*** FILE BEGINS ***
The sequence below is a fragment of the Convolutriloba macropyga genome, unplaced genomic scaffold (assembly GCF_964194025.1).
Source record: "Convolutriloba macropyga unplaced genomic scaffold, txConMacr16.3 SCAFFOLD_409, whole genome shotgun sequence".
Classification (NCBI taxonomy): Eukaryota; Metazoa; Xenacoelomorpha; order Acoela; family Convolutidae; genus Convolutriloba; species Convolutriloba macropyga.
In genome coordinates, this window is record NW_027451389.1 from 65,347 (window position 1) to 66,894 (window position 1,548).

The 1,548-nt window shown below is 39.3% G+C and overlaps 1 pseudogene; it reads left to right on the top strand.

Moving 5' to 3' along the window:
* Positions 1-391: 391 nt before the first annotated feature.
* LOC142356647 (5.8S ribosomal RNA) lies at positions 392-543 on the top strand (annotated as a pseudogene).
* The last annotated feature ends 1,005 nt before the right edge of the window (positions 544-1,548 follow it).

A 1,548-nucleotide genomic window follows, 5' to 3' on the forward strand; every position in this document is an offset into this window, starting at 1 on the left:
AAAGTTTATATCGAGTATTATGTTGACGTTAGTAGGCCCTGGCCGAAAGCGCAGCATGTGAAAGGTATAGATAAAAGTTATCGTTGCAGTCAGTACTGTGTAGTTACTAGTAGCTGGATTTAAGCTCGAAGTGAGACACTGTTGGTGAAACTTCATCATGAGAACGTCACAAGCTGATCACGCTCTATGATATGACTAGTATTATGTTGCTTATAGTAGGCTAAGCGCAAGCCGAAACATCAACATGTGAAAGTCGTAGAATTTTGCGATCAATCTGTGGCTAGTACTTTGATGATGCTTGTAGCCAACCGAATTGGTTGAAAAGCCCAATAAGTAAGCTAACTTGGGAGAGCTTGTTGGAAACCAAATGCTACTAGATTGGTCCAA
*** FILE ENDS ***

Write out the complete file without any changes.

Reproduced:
The sequence below is a fragment of the Convolutriloba macropyga genome, unplaced genomic scaffold (assembly GCF_964194025.1).
Source record: "Convolutriloba macropyga unplaced genomic scaffold, txConMacr16.3 SCAFFOLD_409, whole genome shotgun sequence".
Classification (NCBI taxonomy): Eukaryota; Metazoa; Xenacoelomorpha; order Acoela; family Convolutidae; genus Convolutriloba; species Convolutriloba macropyga.
In genome coordinates, this window is record NW_027451389.1 from 65,347 (window position 1) to 66,894 (window position 1,548).

The 1,548-nt window shown below is 39.3% G+C and overlaps 1 pseudogene; it reads left to right on the top strand.

Moving 5' to 3' along the window:
* Positions 1-391: 391 nt before the first annotated feature.
* LOC142356647 (5.8S ribosomal RNA) lies at positions 392-543 on the top strand (annotated as a pseudogene).
* The last annotated feature ends 1,005 nt before the right edge of the window (positions 544-1,548 follow it).

A 1,548-nucleotide genomic window follows, 5' to 3' on the forward strand; every position in this document is an offset into this window, starting at 1 on the left:
AAAGTTTATATCGAGTATTATGTTGACGTTAGTAGGCCCTGGCCGAAAGCGCAGCATGTGAAAGGTATAGATAAAAGTTATCGTTGCAGTCAGTACTGTGTAGTTACTAGTAGCTGGATTTAAGCTCGAAGTGAGACACTGTTGGTGAAACTTCATCATGAGAACGTCACAAGCTGATCACGCTCTATGATATGACTAGTATTATGTTGCTTATAGTAGGCTAAGCGCAAGCCGAAACATCAACATGTGAAAGTCGTAGAATTTTGCGATCAATCTGTGGCTAGTACTTTGATGATGCTTGTAGCCAACCGAATTGGTTGAAAAGCCCAATAAGTAAGCTAACTTGGGAGAGCTTGTTGGAAACCAAATGCTACTAGATTGGTCCAA